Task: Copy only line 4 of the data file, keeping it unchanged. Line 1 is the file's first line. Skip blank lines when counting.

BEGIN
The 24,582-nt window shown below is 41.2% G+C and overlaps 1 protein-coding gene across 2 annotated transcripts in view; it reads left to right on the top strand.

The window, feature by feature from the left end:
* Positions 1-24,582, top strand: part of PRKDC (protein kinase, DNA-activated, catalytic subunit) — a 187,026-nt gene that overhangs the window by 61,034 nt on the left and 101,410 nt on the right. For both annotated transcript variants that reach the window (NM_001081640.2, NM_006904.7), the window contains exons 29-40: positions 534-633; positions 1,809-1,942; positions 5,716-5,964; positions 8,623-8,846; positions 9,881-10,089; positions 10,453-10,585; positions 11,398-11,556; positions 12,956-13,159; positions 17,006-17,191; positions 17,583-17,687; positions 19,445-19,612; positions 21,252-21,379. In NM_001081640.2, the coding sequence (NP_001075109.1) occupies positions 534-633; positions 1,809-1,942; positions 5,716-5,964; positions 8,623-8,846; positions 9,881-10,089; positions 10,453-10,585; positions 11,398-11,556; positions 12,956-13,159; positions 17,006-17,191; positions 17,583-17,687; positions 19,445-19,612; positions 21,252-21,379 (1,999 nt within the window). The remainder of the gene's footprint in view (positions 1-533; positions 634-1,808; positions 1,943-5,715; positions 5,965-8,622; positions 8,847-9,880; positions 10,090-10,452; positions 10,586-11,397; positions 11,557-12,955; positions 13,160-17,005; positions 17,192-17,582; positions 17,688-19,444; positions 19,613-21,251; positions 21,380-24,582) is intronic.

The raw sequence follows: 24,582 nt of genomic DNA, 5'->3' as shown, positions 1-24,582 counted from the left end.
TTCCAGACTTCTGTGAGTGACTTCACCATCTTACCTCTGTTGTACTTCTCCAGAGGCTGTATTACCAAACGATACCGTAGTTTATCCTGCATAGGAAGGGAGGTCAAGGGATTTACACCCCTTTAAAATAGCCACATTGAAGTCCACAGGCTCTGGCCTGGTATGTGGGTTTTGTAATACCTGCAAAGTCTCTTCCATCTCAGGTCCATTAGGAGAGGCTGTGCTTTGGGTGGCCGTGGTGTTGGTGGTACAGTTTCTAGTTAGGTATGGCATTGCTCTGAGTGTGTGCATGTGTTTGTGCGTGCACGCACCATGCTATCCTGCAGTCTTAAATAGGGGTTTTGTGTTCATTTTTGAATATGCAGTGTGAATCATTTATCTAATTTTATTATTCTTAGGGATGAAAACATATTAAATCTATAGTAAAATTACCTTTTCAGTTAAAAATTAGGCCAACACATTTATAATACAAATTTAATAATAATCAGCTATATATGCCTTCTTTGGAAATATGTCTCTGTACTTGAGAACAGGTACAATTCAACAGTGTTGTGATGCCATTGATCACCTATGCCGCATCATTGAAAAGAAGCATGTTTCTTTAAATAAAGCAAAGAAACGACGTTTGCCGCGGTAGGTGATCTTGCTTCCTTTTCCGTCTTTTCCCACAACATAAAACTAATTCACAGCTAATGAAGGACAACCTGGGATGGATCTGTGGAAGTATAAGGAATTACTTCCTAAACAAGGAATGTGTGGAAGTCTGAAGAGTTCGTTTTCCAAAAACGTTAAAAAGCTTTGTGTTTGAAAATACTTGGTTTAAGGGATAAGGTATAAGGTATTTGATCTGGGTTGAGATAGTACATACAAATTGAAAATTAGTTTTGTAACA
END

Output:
The raw sequence follows: 24,582 nt of genomic DNA, 5'->3' as shown, positions 1-24,582 counted from the left end.